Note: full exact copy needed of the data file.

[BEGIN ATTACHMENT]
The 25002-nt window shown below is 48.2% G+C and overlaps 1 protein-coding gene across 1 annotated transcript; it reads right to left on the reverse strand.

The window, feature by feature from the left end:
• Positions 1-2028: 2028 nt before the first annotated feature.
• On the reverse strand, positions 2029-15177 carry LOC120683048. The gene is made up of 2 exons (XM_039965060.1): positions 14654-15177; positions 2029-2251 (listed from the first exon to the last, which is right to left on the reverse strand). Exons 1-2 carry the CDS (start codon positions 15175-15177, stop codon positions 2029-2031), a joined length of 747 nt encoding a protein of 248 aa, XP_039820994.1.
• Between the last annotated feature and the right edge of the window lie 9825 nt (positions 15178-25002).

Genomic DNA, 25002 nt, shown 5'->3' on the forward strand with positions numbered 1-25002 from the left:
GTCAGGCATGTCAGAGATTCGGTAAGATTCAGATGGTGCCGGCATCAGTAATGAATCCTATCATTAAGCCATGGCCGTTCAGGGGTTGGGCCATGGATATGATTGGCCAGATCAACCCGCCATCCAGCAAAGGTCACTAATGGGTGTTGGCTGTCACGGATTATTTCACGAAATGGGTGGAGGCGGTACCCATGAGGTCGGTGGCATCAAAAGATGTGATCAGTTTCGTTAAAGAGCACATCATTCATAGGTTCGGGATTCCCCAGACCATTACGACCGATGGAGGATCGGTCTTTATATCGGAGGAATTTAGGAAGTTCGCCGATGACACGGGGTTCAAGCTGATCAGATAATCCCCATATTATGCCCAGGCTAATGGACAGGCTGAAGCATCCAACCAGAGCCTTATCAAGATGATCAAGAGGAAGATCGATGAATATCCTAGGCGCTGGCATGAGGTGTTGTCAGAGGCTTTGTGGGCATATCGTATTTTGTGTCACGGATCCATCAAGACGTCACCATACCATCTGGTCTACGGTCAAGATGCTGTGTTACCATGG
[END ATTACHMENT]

The 25002-nt window shown below is 48.2% G+C and overlaps 1 protein-coding gene across 1 annotated transcript; it reads right to left on the reverse strand.

The window, feature by feature from the left end:
• Positions 1-2028: 2028 nt before the first annotated feature.
• On the reverse strand, positions 2029-15177 carry LOC120683048. The gene is made up of 2 exons (XM_039965060.1): positions 14654-15177; positions 2029-2251 (listed from the first exon to the last, which is right to left on the reverse strand). Exons 1-2 carry the CDS (start codon positions 15175-15177, stop codon positions 2029-2031), a joined length of 747 nt encoding a protein of 248 aa, XP_039820994.1.
• Between the last annotated feature and the right edge of the window lie 9825 nt (positions 15178-25002).

Genomic DNA, 25002 nt, shown 5'->3' on the forward strand with positions numbered 1-25002 from the left:
GTCAGGCATGTCAGAGATTCGGTAAGATTCAGATGGTGCCGGCATCAGTAATGAATCCTATCATTAAGCCATGGCCGTTCAGGGGTTGGGCCATGGATATGATTGGCCAGATCAACCCGCCATCCAGCAAAGGTCACTAATGGGTGTTGGCTGTCACGGATTATTTCACGAAATGGGTGGAGGCGGTACCCATGAGGTCGGTGGCATCAAAAGATGTGATCAGTTTCGTTAAAGAGCACATCATTCATAGGTTCGGGATTCCCCAGACCATTACGACCGATGGAGGATCGGTCTTTATATCGGAGGAATTTAGGAAGTTCGCCGATGACACGGGGTTCAAGCTGATCAGATAATCCCCATATTATGCCCAGGCTAATGGACAGGCTGAAGCATCCAACCAGAGCCTTATCAAGATGATCAAGAGGAAGATCGATGAATATCCTAGGCGCTGGCATGAGGTGTTGTCAGAGGCTTTGTGGGCATATCGTATTTTGTGTCACGGATCCATCAAGACGTCACCATACCATCTGGTCTACGGTCAAGATGCTGTGTTACCATGG